On the Third Day
Whenever Jesus spoke in advance about his death and resurrection,
he mentioned a specific time scale. He would be raised on the third day.
Surprisingly, this time element was not a feature of the early sermons recorded
in the book of Acts, or of the many New Testament letters which speak of the resurrection.
With one exception. In 1 Corinthians 15:3-4, Paul passes on, in words which sound
very like an early Christian creed, the message that Christ “was raised on the third
day according to the Scriptures.” Jesus too, in Luke 24:45-46, claims that his
resurrection on the third day was written in the Scriptures.
The phrases “on the third day” or “after three days” are clearly meant to be symbolic.
For one thing, Jesus uses both phrases even though they differ slightly in meaning.
For another, the actual time between Jesus’s death (late afternoon Friday) and
resurrection (pre-dawn Sunday) was only about one and a half days.
But the significance of the third day is that it ties in the resurrection of Jesus
with many incidents in the Old Testament.
Only once does Jesus make a specific link between his impending resurrection
and a passage from the Old Testament. However, there are around thirty references
to “three days” or “the third day” in the OT, and at least half of them
(albeit with a stretch of the imagination) could be taken as veiled references
to the events of Good Friday and Easter Sunday. This article is therefore an attempt
to suggest the kind of scriptural evidence Jesus and Paul may have had in mind
when they said that the resurrection on the third day was foretold.
Genesis 22:4 – A father’s willingness to sacrifice his beloved son.
Although Isaac did not die literally, he was under sentence of death from the moment
Abraham felt called to sacrifice him as a burnt offering until the dramatic moment
three days later when God stepped in and prevented the sacrifice thereby effectively
restoring Abraham’s only son to life once more.
Genesis 40:12-13 – A dream of restoration.
Whilst in prison, Joseph interpreted the dream of the chief cupbearer.
Within three days Pharaoh would ‘lift up his head’ and restore him to his position
of privilege and authority. Similarly, God would intervene to restore Jesus
to a place of authority. (In fairness, it should be noted that Joseph also
interpreted the dream of a baker. Pharaoh would again ‘lift up his head’ in three days,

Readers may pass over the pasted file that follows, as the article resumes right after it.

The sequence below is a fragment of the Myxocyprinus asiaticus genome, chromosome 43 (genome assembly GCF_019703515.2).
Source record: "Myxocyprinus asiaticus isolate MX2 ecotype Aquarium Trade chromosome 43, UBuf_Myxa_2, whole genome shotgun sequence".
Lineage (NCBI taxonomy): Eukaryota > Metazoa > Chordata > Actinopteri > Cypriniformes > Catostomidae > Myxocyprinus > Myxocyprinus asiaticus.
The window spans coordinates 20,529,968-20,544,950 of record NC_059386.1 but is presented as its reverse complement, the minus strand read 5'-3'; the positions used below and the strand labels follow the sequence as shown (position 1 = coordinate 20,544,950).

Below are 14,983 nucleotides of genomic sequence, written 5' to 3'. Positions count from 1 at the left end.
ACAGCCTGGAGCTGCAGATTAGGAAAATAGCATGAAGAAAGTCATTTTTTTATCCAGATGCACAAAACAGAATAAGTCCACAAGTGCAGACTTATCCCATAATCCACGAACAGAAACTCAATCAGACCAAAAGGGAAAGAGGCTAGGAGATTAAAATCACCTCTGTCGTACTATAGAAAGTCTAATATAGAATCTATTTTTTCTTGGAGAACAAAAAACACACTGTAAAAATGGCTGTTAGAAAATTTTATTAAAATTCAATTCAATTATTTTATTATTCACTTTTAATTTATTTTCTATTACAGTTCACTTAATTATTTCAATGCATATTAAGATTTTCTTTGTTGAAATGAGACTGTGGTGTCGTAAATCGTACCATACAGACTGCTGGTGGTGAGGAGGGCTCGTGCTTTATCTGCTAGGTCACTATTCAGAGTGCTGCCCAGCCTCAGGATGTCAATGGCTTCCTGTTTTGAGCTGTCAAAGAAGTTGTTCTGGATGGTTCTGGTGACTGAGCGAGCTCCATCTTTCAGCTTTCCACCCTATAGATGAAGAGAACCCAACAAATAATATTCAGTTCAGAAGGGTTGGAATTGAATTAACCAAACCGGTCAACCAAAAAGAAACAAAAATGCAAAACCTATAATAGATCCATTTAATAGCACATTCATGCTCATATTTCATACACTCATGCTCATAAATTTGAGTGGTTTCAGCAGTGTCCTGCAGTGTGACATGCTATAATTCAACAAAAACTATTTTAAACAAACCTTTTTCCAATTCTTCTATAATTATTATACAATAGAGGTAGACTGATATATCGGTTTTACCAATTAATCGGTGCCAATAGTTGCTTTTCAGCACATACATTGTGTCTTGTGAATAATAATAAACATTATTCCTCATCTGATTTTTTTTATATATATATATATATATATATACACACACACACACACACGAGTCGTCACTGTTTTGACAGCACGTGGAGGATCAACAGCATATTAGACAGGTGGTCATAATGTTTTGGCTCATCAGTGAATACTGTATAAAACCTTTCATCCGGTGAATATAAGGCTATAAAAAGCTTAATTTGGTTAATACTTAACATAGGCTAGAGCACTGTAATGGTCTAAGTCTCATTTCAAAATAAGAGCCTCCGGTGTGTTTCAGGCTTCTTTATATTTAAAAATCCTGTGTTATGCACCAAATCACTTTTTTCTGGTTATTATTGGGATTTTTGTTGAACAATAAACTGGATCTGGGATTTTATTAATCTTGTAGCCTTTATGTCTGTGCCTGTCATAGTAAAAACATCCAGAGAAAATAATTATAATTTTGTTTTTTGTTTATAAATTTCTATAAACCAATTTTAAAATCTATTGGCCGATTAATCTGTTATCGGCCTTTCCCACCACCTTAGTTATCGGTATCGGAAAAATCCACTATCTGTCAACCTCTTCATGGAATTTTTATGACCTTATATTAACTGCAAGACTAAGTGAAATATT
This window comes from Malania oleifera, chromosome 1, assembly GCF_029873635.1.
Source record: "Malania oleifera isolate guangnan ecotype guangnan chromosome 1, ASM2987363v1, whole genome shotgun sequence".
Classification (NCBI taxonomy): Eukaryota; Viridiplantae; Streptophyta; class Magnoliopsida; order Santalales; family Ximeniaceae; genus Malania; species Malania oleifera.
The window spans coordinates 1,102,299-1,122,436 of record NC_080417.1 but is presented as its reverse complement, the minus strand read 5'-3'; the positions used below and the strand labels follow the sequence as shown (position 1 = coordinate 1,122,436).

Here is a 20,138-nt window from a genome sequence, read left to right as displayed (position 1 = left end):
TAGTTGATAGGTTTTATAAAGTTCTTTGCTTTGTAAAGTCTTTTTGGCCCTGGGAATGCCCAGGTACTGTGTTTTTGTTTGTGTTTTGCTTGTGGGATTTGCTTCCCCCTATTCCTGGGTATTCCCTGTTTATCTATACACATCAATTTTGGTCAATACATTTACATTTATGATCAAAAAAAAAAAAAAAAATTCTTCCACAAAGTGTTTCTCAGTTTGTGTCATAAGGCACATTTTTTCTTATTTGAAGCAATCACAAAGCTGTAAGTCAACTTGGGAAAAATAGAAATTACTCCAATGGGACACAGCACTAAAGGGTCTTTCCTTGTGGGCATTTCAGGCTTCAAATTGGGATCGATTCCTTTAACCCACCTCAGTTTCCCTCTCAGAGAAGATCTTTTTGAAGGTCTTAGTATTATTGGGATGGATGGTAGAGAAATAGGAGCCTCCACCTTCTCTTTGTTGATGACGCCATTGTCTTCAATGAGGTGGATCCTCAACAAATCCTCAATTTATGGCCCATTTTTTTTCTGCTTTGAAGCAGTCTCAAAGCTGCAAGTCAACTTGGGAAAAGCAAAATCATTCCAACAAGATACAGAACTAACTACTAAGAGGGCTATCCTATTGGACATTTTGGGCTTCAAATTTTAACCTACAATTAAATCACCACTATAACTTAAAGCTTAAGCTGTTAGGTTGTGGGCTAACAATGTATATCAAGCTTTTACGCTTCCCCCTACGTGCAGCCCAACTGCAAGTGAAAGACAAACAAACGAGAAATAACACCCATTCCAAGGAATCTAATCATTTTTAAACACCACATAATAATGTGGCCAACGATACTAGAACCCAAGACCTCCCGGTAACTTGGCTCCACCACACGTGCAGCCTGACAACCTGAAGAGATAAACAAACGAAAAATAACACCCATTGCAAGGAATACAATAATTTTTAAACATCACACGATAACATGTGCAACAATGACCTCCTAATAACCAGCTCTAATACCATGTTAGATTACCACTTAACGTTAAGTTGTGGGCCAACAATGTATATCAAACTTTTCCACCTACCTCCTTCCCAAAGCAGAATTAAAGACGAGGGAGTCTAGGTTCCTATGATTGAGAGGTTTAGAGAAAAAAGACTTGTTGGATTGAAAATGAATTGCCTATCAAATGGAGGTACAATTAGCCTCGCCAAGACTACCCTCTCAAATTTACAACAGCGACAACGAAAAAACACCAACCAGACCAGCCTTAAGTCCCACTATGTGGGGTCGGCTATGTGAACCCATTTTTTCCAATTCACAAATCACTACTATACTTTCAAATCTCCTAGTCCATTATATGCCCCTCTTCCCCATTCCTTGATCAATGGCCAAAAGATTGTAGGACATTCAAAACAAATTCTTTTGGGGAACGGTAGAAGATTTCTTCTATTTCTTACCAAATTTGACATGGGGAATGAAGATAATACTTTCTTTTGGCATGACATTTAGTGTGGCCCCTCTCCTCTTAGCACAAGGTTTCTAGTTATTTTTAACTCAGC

but this time in the sense of having him executed rather than restored.
The second dream is not so applicable to the resurrection.)
Genesis 42:17-18 – A chance for prisoners to live.
When Joseph’s brothers came to him in Egypt to ask for food, he did not reveal
who he was, but pretended that they were thieves and had them imprisoned for three days.
They then were set free to return home and fetch their youngest brother
as a sign of their honesty. The phrase “Do this and you will live” hints
at the way Jesus too was liberated from the prison of death.
Exodus 5:3 – From slavery to freedom.
The repeated request of Moses to Pharaoh was that his people should be allowed
a three day journey into the desert to offer worship to God.
Both Moses and Pharaoh knew that this was a mere excuse and that once
they had left Egypt, the Hebrew people would not be coming back.
Three days represented the difference between life as slaves and life as free people.
Exodus 10:22-23 – A time of darkness.
One of the plagues suffered by the Egyptians was three days of darkness,
maybe something like the darkness which fell on the land when Jesus hung on the cross.
During that time no-one in Egypt could move. Between the death and resurrection
of Jesus there was a similar pause from movement and activity.
Exodus 19:10-11 – Preparing for a major revelation.
The key moment of God’s revelation in the Old Testament was the giving of the Law
on Mount Sinai. Such a tremendous event was not to be taken lightly and
Moses commanded the people to spend three days in preparation.
It was also on the third day that the great moment of God’s revelation
in the New Testament occurred – the victory over death and sin which
Jesus revealed by his resurrection.
Joshua 1:11 – A new beginning in the promised land.